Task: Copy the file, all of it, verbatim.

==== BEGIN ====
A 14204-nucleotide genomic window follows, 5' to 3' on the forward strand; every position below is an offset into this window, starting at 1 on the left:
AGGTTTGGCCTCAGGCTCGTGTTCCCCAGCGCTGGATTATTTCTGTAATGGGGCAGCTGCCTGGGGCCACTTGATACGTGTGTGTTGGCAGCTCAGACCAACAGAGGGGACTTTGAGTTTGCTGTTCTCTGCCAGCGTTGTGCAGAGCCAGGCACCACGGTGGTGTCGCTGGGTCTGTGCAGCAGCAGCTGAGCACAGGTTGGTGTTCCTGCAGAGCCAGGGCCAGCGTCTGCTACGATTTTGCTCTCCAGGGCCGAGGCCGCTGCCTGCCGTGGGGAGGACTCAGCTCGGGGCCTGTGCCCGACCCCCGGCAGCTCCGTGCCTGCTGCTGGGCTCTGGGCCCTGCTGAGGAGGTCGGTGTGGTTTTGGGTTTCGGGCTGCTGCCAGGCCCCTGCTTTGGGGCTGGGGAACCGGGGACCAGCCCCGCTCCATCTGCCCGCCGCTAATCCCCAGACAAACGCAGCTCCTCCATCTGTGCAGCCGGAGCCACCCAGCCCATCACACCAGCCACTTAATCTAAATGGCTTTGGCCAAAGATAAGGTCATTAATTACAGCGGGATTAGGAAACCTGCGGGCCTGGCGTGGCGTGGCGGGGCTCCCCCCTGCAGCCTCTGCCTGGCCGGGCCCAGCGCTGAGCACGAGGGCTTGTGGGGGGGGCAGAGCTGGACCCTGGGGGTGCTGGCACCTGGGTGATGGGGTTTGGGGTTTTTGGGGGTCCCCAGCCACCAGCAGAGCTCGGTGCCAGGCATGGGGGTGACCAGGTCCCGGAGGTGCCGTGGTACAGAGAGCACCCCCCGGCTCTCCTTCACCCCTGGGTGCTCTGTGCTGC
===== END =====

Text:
A 14204-nucleotide genomic window follows, 5' to 3' on the forward strand; every position below is an offset into this window, starting at 1 on the left:
AGGTTTGGCCTCAGGCTCGTGTTCCCCAGCGCTGGATTATTTCTGTAATGGGGCAGCTGCCTGGGGCCACTTGATACGTGTGTGTTGGCAGCTCAGACCAACAGAGGGGACTTTGAGTTTGCTGTTCTCTGCCAGCGTTGTGCAGAGCCAGGCACCACGGTGGTGTCGCTGGGTCTGTGCAGCAGCAGCTGAGCACAGGTTGGTGTTCCTGCAGAGCCAGGGCCAGCGTCTGCTACGATTTTGCTCTCCAGGGCCGAGGCCGCTGCCTGCCGTGGGGAGGACTCAGCTCGGGGCCTGTGCCCGACCCCCGGCAGCTCCGTGCCTGCTGCTGGGCTCTGGGCCCTGCTGAGGAGGTCGGTGTGGTTTTGGGTTTCGGGCTGCTGCCAGGCCCCTGCTTTGGGGCTGGGGAACCGGGGACCAGCCCCGCTCCATCTGCCCGCCGCTAATCCCCAGACAAACGCAGCTCCTCCATCTGTGCAGCCGGAGCCACCCAGCCCATCACACCAGCCACTTAATCTAAATGGCTTTGGCCAAAGATAAGGTCATTAATTACAGCGGGATTAGGAAACCTGCGGGCCTGGCGTGGCGTGGCGGGGCTCCCCCCTGCAGCCTCTGCCTGGCCGGGCCCAGCGCTGAGCACGAGGGCTTGTGGGGGGGGCAGAGCTGGACCCTGGGGGTGCTGGCACCTGGGTGATGGGGTTTGGGGTTTTTGGGGGTCCCCAGCCACCAGCAGAGCTCGGTGCCAGGCATGGGGGTGACCAGGTCCCGGAGGTGCCGTGGTACAGAGAGCACCCCCCGGCTCTCCTTCACCCCTGGGTGCTCTGTGCTGC